Sleep. Money. Silence. Peace of mind. Snacks.
These are just a few of the things you sacrifice when you decide to become a parent. (Don’t worry, they are replaced – by exhaustion, debt, headaches, scraps, and stress! Yay!) A lot of that is a side-effect of getting older – most of us accrue responsibility with age, whether we have kids or not – but there’s one thing that having kids takes away from you that you can never get back:
They say that kids are like sponges in the way they absorb information and soak up everything they see, and that’s not untrue. But kids are also like barnacles, in that they latch onto you and never let go. Just ask any breastfeeding mom. Or stay-at-home dad. Or co-sleeping parents.
Your children are impossible to escape.
It’s understandable, in some ways. When they’re young, Mom and Dad are their whole life, their best friends, their only friends. They like being around us. They also need to be around us, because as babies and toddlers and preschoolers and even early elementary schoolers with a modicum of independence, they rely on us for so much. They need us to feed them and bathe them and dress them and take them to school and pick them up from school and help them with their homework and bring them to playdates and buy them toys and take them to the doctor and basically keep them alive until they can fend for themselves. (This usually takes about 30 years.)
They need us for everything and they continue to need us even when they’re past the point of really needing us any more. Weaning kids off their parents and into independent human beings is one of the hardest, and most bittersweet, aspects of parenthood. We don’t always want our kids to grow up but at the same time we desperately need them to.
If you’re anything like me, you can’t wait until your kids go to bed. Not only because, if you’re anything like me, you hate your kids and never want to be around them, but because you need some time to yourself! Even if you can’t get enough of the little moppets, by the end of the day, you’re still desperate to be without them for a few hours, to watch some adult TV or have an adult conversation or get some bow-chicka-wow-wow. Even the most dedicated parents among us need a minute when we’re not parenting, for the sake of our sanity.
Sometimes that means staying up extra late just to get a hit of that sweet, sweet solitude. Sometimes, if you’re a sociopath, that means getting up extra early just for a little peace and quiet. Because for some of us, somehow managing to wake up before our kids is simply what it takes! It gets so bad that I’ve even written about the relief I feel when I go to work, and I’ve got nothing on stay-at-home parents like Mom and Buried who are lucky if the kid takes a nap for a few hours in the middle of the day.
Solitude is a precious commodity for all of us these days, but for parents it’s downright endangered. And it’s not always just about the kids. The constant clingy-ness and perpetual proximity of your children can drive you so mad that being around anyone, including other adults, even the love of your life, can be too much. You need a break from them too!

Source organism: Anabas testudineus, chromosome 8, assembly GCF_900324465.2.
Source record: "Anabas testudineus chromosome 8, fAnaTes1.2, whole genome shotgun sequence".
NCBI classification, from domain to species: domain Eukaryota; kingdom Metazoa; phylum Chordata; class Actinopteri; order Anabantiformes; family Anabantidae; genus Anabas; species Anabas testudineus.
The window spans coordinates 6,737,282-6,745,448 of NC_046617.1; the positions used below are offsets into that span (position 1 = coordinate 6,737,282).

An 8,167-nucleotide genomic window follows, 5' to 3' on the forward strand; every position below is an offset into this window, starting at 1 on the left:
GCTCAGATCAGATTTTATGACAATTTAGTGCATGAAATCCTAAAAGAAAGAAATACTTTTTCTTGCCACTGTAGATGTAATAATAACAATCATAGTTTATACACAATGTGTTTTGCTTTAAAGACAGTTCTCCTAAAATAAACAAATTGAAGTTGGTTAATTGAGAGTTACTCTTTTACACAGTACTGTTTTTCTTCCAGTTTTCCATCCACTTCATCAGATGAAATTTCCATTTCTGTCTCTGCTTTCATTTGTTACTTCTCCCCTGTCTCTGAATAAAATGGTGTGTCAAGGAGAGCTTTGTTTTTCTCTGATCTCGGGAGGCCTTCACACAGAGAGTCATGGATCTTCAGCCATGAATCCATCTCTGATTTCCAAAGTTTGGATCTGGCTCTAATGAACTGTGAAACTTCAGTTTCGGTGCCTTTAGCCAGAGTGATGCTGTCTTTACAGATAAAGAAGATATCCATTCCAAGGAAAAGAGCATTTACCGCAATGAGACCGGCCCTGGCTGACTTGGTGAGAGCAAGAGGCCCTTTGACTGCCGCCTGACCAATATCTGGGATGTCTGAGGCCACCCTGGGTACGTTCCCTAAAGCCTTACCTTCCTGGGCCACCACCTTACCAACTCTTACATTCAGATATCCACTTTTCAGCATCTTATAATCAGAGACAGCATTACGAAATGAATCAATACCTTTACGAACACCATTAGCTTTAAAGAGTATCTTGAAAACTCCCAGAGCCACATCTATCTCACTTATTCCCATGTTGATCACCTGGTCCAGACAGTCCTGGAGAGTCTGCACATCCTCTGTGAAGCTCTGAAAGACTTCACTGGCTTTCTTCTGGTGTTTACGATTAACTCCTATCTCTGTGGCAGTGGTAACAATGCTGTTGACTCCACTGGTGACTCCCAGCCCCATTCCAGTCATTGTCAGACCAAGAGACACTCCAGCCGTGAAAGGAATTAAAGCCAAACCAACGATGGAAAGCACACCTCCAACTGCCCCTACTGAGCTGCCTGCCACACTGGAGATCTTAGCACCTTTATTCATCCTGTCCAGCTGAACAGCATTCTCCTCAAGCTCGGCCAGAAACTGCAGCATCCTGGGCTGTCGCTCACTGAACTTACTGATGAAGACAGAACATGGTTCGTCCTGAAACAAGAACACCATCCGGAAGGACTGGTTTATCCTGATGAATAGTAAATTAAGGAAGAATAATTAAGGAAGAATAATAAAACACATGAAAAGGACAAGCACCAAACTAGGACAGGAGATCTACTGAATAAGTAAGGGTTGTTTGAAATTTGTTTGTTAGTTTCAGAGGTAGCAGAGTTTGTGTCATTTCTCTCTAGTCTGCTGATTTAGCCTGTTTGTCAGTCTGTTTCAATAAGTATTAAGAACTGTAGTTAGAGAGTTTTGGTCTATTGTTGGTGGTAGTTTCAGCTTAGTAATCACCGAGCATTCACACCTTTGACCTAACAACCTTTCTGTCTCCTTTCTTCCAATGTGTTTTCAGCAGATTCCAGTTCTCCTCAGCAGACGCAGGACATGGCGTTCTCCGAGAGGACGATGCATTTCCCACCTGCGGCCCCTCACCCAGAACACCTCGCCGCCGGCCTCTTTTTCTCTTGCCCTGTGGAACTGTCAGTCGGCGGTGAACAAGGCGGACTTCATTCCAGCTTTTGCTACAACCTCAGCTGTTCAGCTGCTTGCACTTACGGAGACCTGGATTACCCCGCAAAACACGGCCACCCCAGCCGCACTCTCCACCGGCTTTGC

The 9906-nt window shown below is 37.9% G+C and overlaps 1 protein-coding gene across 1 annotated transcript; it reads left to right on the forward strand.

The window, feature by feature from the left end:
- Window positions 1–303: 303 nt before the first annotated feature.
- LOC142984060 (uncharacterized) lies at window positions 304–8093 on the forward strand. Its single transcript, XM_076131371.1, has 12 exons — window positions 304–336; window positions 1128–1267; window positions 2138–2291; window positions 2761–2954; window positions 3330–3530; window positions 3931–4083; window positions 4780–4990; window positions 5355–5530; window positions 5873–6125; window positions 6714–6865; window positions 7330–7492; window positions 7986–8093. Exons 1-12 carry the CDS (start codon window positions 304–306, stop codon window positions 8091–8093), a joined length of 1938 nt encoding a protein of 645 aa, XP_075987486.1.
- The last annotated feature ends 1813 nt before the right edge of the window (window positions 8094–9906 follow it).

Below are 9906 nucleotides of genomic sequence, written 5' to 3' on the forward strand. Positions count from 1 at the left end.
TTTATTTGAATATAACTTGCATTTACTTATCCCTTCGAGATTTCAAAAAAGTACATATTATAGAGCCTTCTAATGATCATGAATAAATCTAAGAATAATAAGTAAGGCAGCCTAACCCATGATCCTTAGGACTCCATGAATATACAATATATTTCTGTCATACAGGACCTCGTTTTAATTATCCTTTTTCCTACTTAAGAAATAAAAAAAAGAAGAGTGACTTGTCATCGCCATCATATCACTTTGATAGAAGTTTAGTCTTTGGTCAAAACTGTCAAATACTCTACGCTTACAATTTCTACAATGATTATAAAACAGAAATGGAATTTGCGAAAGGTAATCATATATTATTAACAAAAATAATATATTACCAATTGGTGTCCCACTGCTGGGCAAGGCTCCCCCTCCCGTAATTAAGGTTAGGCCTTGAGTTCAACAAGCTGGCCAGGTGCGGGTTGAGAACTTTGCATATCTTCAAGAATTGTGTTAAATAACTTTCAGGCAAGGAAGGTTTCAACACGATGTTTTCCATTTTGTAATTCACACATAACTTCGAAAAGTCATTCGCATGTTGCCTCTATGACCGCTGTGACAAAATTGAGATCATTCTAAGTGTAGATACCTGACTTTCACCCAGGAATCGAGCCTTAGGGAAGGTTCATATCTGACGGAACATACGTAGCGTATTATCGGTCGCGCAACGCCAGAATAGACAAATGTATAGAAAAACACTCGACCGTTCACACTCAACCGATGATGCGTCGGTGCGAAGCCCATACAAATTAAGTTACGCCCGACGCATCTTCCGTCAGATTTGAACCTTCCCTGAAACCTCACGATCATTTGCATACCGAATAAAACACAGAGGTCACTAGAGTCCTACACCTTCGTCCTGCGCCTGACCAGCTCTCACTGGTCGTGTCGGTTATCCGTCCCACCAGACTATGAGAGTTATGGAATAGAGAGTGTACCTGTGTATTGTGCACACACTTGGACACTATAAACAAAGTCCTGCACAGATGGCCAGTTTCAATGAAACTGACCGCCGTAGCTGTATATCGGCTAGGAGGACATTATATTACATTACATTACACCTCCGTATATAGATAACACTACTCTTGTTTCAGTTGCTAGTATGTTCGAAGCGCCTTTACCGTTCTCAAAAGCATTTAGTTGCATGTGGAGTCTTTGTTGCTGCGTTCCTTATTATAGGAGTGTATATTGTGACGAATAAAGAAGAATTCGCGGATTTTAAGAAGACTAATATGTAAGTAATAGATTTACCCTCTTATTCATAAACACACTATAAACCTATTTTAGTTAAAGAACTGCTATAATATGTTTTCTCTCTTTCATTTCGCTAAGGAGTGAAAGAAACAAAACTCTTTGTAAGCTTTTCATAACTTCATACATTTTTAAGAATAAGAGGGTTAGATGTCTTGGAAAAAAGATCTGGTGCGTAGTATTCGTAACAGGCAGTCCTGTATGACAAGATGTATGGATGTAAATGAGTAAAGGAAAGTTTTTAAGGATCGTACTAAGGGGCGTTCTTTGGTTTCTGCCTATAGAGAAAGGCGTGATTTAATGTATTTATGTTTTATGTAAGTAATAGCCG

When I was single and child-free, one of my favorite things to do on a Saturday afternoon was to go to Tower Records (I’m old!) and browse, or take a walk around Boston with my Discman (I’M OLD), or drive around listening to music on the radio. The closest I come to that these days is if I am running an errand and get stuck in traffic. Or when I’m on the subway on the way home from work, surrounded by dozens of grumpy New Yorkers but lost in my headphones. These are poor substitutes for solitude, but sometimes it’s all you get. (And when you’re a stay-at-home parent, you might not even get that.)
It can be borderline impossible to have time to yourself, and that makes grabbing a little bit more essential than ever.
I get irritable when I don’t get some solo time. I learned this about myself in college, when I would inexplicably become a prickly jerk if one of my roommates so much as spoke to me when I was desperately seeking some solitude. Every now and again I just hit my limit of human interaction and I need you – need everyone – to leave me alone. This isn’t an easy thing to explain to your spouse, and it’s even harder to explain to you kids, which is why I don’t explain it to mine, I just sleep on the couch after I’ve yelled at everyone for no apparent reason.
To be clear, I don’t want to be alone all the time, and on those rare occasions Mom and Buried and I have gotten away from the kids, we can’t help missing them almost immediately, because biology is a motherfucker. But the occasional break is crucial, for my sanity, my parenting, and my relationship. Absence makes the heart grow fonder!
No man is an island, and I don’t want to be one! But I wouldn’t mind if the bridge went out every once in a while.